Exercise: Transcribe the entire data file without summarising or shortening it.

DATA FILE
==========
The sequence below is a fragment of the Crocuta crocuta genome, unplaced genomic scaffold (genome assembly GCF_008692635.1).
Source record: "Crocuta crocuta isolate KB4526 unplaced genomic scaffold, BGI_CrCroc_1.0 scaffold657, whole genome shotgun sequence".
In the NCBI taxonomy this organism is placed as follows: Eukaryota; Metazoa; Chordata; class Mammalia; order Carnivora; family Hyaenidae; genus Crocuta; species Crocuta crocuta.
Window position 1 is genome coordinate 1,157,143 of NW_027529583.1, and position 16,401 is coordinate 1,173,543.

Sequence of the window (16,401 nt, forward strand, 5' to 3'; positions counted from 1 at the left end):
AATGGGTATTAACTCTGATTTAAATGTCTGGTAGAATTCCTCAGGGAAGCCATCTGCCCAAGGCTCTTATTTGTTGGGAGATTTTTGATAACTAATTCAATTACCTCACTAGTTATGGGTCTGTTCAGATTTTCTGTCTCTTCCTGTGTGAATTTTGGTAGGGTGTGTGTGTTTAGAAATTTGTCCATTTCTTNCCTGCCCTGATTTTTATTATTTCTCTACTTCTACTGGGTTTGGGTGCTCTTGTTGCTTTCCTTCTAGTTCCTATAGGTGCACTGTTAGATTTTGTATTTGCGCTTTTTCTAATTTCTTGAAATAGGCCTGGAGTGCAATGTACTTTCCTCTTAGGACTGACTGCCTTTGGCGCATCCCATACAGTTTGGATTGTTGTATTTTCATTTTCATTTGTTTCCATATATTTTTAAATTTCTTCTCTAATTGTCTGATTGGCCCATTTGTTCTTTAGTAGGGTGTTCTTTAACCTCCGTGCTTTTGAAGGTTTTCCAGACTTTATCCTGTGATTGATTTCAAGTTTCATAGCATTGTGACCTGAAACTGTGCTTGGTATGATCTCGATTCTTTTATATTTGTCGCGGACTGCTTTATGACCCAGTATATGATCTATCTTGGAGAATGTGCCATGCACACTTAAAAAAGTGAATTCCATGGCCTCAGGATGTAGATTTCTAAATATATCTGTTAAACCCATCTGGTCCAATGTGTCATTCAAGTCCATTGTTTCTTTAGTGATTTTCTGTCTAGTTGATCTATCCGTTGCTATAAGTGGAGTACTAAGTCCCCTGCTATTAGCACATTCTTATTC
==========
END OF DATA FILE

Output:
The sequence below is a fragment of the Crocuta crocuta genome, unplaced genomic scaffold (genome assembly GCF_008692635.1).
Source record: "Crocuta crocuta isolate KB4526 unplaced genomic scaffold, BGI_CrCroc_1.0 scaffold657, whole genome shotgun sequence".
In the NCBI taxonomy this organism is placed as follows: Eukaryota; Metazoa; Chordata; class Mammalia; order Carnivora; family Hyaenidae; genus Crocuta; species Crocuta crocuta.
Window position 1 is genome coordinate 1,157,143 of NW_027529583.1, and position 16,401 is coordinate 1,173,543.

Sequence of the window (16,401 nt, forward strand, 5' to 3'; positions counted from 1 at the left end):
AATGGGTATTAACTCTGATTTAAATGTCTGGTAGAATTCCTCAGGGAAGCCATCTGCCCAAGGCTCTTATTTGTTGGGAGATTTTTGATAACTAATTCAATTACCTCACTAGTTATGGGTCTGTTCAGATTTTCTGTCTCTTCCTGTGTGAATTTTGGTAGGGTGTGTGTGTTTAGAAATTTGTCCATTTCTTNCCTGCCCTGATTTTTATTATTTCTCTACTTCTACTGGGTTTGGGTGCTCTTGTTGCTTTCCTTCTAGTTCCTATAGGTGCACTGTTAGATTTTGTATTTGCGCTTTTTCTAATTTCTTGAAATAGGCCTGGAGTGCAATGTACTTTCCTCTTAGGACTGACTGCCTTTGGCGCATCCCATACAGTTTGGATTGTTGTATTTTCATTTTCATTTGTTTCCATATATTTTTAAATTTCTTCTCTAATTGTCTGATTGGCCCATTTGTTCTTTAGTAGGGTGTTCTTTAACCTCCGTGCTTTTGAAGGTTTTCCAGACTTTATCCTGTGATTGATTTCAAGTTTCATAGCATTGTGACCTGAAACTGTGCTTGGTATGATCTCGATTCTTTTATATTTGTCGCGGACTGCTTTATGACCCAGTATATGATCTATCTTGGAGAATGTGCCATGCACACTTAAAAAAGTGAATTCCATGGCCTCAGGATGTAGATTTCTAAATATATCTGTTAAACCCATCTGGTCCAATGTGTCATTCAAGTCCATTGTTTCTTTAGTGATTTTCTGTCTAGTTGATCTATCCGTTGCTATAAGTGGAGTACTAAGTCCCCTGCTATTAGCACATTCTTATTC